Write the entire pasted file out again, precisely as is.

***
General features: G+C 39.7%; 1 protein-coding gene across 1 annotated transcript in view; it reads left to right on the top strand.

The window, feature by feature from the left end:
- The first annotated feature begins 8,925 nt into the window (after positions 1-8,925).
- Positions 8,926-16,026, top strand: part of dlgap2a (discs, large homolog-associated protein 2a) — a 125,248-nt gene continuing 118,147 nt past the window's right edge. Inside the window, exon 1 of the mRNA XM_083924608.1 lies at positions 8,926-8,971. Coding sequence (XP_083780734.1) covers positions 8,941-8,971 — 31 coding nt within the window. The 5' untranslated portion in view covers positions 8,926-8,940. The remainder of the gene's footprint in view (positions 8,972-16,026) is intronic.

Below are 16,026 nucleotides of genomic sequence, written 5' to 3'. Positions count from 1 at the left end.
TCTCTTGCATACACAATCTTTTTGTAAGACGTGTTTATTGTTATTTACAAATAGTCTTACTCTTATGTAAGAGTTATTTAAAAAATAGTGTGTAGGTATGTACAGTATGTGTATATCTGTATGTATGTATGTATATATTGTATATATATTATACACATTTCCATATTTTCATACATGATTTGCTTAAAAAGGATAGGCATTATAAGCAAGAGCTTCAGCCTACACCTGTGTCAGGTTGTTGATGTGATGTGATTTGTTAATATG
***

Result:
General features: G+C 39.7%; 1 protein-coding gene across 1 annotated transcript in view; it reads left to right on the top strand.

The window, feature by feature from the left end:
- The first annotated feature begins 8,925 nt into the window (after positions 1-8,925).
- Positions 8,926-16,026, top strand: part of dlgap2a (discs, large homolog-associated protein 2a) — a 125,248-nt gene continuing 118,147 nt past the window's right edge. Inside the window, exon 1 of the mRNA XM_083924608.1 lies at positions 8,926-8,971. Coding sequence (XP_083780734.1) covers positions 8,941-8,971 — 31 coding nt within the window. The 5' untranslated portion in view covers positions 8,926-8,940. The remainder of the gene's footprint in view (positions 8,972-16,026) is intronic.

Below are 16,026 nucleotides of genomic sequence, written 5' to 3'. Positions count from 1 at the left end.
TCTCTTGCATACACAATCTTTTTGTAAGACGTGTTTATTGTTATTTACAAATAGTCTTACTCTTATGTAAGAGTTATTTAAAAAATAGTGTGTAGGTATGTACAGTATGTGTATATCTGTATGTATGTATGTATATATTGTATATATATTATACACATTTCCATATTTTCATACATGATTTGCTTAAAAAGGATAGGCATTATAAGCAAGAGCTTCAGCCTACACCTGTGTCAGGTTGTTGATGTGATGTGATTTGTTAATATG